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Motor imagery during action observation enhances hamstring strength: an acute non-physical intervention

Lookup NU author(s): Dr Daniel EavesORCiD



This is the authors' accepted manuscript of an article that has been published in its final definitive form by Taylor & Francis, 2018.

For re-use rights please refer to the publisher's terms and conditions.


Purpose: Rehabilitation professionals typically use motor imagery (MI) or action observation (AO) to increase physical strength for injury prevention and recovery. Here we compared hamstring force gains for MI during AO (AO+MI) against two pure MI training groups. Materials and methods: Over a three-week intervention physically-fit adults imagined Nordic hamstring exercises in both legs simultaneously, and synchronised this with a demonstration of the same action (AO+MI), or purely imagined this action (pure MI), or imagined upper-limb actions (pure MI-control). Eccentric hamstring strength gains were assessed using ANOVAs, and magnitude-based inference (MBI) analyses determined the likelihood of clinical/practical benefits for the interventions. Results: Hamstring strength only increased significantly following AO+MI training. This effect was lateralised to the right leg, potentially reflecting a left-hemispheric dominance in motor simulation. MBIs: The right leg within-group treatment effect size for AO+MI was moderate and likely beneficial (d = 0.36), and only small and possibly beneficial for pure MI (0.23). Relative to pure MI-control, effects were possibly beneficial and moderate for AO+MI (0.72), though small for pure MI (0.39). Conclusions: Since hamstring strength predicts injury prevalence, our findings point to the advantage of combined AO+MI interventions, over and above pure MI, for injury prevention and rehabilitation.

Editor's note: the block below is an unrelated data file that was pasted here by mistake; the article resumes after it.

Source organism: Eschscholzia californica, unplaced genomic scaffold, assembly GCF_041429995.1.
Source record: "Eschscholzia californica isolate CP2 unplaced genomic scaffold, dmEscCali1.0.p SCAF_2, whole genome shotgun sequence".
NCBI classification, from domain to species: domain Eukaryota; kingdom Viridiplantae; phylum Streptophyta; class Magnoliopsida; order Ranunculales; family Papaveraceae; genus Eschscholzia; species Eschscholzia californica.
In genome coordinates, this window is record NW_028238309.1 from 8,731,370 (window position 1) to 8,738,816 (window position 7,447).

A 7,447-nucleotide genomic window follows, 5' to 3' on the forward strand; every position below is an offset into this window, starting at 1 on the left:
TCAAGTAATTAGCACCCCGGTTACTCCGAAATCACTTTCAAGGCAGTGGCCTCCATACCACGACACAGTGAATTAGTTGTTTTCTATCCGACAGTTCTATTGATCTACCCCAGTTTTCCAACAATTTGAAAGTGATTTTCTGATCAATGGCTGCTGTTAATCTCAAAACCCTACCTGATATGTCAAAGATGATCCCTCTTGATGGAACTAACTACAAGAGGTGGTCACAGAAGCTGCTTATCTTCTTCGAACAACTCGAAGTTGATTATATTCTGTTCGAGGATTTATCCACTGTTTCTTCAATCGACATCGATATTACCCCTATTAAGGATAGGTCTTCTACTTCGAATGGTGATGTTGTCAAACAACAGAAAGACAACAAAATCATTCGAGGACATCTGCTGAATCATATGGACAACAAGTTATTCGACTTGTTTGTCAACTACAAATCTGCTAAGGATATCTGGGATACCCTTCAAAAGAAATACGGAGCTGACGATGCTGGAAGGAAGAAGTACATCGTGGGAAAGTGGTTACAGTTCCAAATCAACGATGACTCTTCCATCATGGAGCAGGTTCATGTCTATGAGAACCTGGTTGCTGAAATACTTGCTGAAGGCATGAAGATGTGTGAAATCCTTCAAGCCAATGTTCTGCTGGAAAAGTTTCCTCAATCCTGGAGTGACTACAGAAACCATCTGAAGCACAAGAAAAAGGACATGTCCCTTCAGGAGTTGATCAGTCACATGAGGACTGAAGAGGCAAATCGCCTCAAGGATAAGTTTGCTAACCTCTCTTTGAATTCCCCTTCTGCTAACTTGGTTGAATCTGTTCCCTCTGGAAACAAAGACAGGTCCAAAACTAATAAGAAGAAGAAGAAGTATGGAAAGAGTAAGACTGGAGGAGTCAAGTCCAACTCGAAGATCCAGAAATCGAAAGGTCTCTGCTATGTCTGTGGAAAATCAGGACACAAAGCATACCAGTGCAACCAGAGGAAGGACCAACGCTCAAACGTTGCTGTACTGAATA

Publication metadata

Author(s): Scott MW, Taylor S, Chesterton P, Vogt S, Eaves DL

Publication type: Article

Publication status: Published

Journal: Disability and Rehabilitation

Year: 2018

Volume: 40

Issue: 12

Pages: 1443-1451

Online publication date: 21/03/2017

Acceptance date: 23/02/2017

Date deposited: 04/11/2021

ISSN (print): 0963-8288

ISSN (electronic): 1464-5165

Publisher: Taylor & Francis


DOI: 10.1080/09638288.2017.1300333


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